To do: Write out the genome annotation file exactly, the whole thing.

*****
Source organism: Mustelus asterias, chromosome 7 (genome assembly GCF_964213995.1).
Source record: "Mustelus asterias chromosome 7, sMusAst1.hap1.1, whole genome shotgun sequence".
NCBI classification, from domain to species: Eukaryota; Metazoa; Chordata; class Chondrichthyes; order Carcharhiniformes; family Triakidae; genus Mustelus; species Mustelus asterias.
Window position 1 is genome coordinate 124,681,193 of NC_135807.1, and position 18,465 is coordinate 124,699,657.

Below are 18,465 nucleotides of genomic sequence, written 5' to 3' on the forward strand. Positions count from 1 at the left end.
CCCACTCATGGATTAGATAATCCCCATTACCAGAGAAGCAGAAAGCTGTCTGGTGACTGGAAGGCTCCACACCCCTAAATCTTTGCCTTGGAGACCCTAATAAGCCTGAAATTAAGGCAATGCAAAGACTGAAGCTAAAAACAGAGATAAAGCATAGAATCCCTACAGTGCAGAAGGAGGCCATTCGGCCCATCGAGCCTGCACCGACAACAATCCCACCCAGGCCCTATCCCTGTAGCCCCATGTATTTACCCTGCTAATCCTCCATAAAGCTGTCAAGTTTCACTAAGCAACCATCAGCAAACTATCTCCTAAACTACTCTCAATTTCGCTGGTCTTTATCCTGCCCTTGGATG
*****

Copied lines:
Source organism: Mustelus asterias, chromosome 7 (genome assembly GCF_964213995.1).
Source record: "Mustelus asterias chromosome 7, sMusAst1.hap1.1, whole genome shotgun sequence".
NCBI classification, from domain to species: Eukaryota; Metazoa; Chordata; class Chondrichthyes; order Carcharhiniformes; family Triakidae; genus Mustelus; species Mustelus asterias.
Window position 1 is genome coordinate 124,681,193 of NC_135807.1, and position 18,465 is coordinate 124,699,657.

Below are 18,465 nucleotides of genomic sequence, written 5' to 3' on the forward strand. Positions count from 1 at the left end.
CCCACTCATGGATTAGATAATCCCCATTACCAGAGAAGCAGAAAGCTGTCTGGTGACTGGAAGGCTCCACACCCCTAAATCTTTGCCTTGGAGACCCTAATAAGCCTGAAATTAAGGCAATGCAAAGACTGAAGCTAAAAACAGAGATAAAGCATAGAATCCCTACAGTGCAGAAGGAGGCCATTCGGCCCATCGAGCCTGCACCGACAACAATCCCACCCAGGCCCTATCCCTGTAGCCCCATGTATTTACCCTGCTAATCCTCCATAAAGCTGTCAAGTTTCACTAAGCAACCATCAGCAAACTATCTCCTAAACTACTCTCAATTTCGCTGGTCTTTATCCTGCCCTTGGATG